Since 1985, Manu Nature Tours (MNT) has pioneered a top-quality rainforest experience in the remote and isolated Manu Biosphere Reserve. We own the Manu Lodge and the 26 year-old, Manu Lodge and the Manu Cloud Forest Lodge.
A the same time MNT, through his owner and founder, Boris Gómez Luna, has pioneered the conservation movement in southern Peru, specially in the Madre de Dios region, where he actively worked since 1,984. In 1986 he was part of the local conservation group who presented the Peruvian authorities with the original proposal for the creation of the Tambopata-Candamo Reserve. While the official studies were in progress, MNT invested in the protection of the clay lick on the upper Tambopata and adjacent rainforests. Later on, our company in a commercial venture started construction of the Tambopata Research Center. (We are not part of that venture anymore)
Nowadays, the Tambopata and the Manu areas are the two most important icons for nature and ecotourism in Peru, generating at least 100 million dollars in foreign exchange annually.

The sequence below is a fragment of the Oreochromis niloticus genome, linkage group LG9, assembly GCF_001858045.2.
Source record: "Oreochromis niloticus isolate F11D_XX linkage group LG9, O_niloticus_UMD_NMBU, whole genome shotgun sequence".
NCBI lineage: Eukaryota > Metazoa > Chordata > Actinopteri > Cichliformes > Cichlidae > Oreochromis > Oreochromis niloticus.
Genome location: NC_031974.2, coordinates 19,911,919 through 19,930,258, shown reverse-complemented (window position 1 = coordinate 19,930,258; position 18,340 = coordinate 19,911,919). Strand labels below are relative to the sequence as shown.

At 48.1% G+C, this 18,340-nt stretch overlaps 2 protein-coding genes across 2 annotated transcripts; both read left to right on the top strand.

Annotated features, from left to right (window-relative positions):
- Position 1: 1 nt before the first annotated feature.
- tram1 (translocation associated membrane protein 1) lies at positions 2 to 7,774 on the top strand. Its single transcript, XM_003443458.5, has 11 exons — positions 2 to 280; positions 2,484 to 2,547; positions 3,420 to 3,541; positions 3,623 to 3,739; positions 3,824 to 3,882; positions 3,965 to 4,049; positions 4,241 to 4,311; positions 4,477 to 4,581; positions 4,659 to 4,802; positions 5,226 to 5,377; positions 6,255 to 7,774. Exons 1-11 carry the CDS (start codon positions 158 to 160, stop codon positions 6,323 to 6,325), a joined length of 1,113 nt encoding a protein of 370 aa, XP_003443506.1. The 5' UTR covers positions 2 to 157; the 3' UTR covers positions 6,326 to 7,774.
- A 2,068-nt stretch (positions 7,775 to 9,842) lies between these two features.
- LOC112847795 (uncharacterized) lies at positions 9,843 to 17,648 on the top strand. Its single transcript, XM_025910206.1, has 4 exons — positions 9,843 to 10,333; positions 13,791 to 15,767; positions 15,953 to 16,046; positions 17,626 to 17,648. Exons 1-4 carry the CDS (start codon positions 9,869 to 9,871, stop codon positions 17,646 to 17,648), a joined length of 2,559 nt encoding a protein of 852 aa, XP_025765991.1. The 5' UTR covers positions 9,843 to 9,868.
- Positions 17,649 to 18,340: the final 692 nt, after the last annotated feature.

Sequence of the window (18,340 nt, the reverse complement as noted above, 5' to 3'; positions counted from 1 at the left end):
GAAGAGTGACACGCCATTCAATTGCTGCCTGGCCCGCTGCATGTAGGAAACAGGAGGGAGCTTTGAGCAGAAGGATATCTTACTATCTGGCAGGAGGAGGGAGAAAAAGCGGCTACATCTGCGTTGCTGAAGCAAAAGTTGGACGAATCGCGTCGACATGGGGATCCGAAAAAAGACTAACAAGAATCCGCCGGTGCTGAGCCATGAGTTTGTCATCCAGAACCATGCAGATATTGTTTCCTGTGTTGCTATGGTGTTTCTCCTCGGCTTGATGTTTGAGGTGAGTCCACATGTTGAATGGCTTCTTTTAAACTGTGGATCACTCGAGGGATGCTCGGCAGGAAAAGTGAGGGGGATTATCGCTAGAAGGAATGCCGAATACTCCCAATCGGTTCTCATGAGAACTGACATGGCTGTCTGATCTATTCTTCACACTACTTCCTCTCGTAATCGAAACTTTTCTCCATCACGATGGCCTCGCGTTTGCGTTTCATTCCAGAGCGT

Revenue has never been the ultimate goal of our company, but rather the pursuit of joy and satisfaction in what we consider a life's work. We strive to offer our clients with the best possible quality of infrastructure, accommodations, meals and interpretation services.
Together with other local tour operators and the Government authorities we have helped to create a reasonably well-organized tourism product that generates a low-volume flow of visitors to Manu. The typical Manu visitor stay is three times the average for a rainforest trip in the region.
Fees paid by Manu visitors as well as operating licenses paid by Manu Lodge and other tented campsites cover Manu Park´s operating budget.
We train young Peruvians from Madre de Dios, Cusco and Lima to provide professional services that range from boat drivers, to cooks and guides. Since 1988, our facilities have been a base for field research.
We firmly believe that as a responsible business, our main commitment to local people and to our society is to provide them with working models for economically viable ecotourism projects, which they can emulate. We like to think that we have been particularly successful at this.